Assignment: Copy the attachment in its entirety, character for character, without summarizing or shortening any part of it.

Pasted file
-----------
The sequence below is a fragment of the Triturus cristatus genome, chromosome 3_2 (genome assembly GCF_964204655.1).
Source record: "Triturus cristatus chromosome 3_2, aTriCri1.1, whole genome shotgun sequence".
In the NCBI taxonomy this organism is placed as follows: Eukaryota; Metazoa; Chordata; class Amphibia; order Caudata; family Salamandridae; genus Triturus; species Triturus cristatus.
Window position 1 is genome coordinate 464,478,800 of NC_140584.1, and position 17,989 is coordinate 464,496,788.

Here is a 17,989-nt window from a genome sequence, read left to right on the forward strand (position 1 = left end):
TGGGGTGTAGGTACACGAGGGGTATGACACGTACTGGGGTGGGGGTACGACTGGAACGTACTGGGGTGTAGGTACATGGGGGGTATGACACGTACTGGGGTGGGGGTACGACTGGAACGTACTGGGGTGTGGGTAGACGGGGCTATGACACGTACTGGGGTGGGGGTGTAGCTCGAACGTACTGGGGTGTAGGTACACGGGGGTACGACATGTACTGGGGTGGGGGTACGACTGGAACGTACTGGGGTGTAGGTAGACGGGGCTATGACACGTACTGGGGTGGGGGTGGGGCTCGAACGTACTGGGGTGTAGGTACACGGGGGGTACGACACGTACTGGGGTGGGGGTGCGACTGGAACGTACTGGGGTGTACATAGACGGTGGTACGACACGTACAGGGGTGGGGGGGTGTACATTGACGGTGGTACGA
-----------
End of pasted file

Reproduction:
The sequence below is a fragment of the Triturus cristatus genome, chromosome 3_2 (genome assembly GCF_964204655.1).
Source record: "Triturus cristatus chromosome 3_2, aTriCri1.1, whole genome shotgun sequence".
In the NCBI taxonomy this organism is placed as follows: Eukaryota; Metazoa; Chordata; class Amphibia; order Caudata; family Salamandridae; genus Triturus; species Triturus cristatus.
Window position 1 is genome coordinate 464,478,800 of NC_140584.1, and position 17,989 is coordinate 464,496,788.

Here is a 17,989-nt window from a genome sequence, read left to right on the forward strand (position 1 = left end):
TGGGGTGTAGGTACACGAGGGGTATGACACGTACTGGGGTGGGGGTACGACTGGAACGTACTGGGGTGTAGGTACATGGGGGGTATGACACGTACTGGGGTGGGGGTACGACTGGAACGTACTGGGGTGTGGGTAGACGGGGCTATGACACGTACTGGGGTGGGGGTGTAGCTCGAACGTACTGGGGTGTAGGTACACGGGGGTACGACATGTACTGGGGTGGGGGTACGACTGGAACGTACTGGGGTGTAGGTAGACGGGGCTATGACACGTACTGGGGTGGGGGTGGGGCTCGAACGTACTGGGGTGTAGGTACACGGGGGGTACGACACGTACTGGGGTGGGGGTGCGACTGGAACGTACTGGGGTGTACATAGACGGTGGTACGACACGTACAGGGGTGGGGGGGTGTACATTGACGGTGGTACGA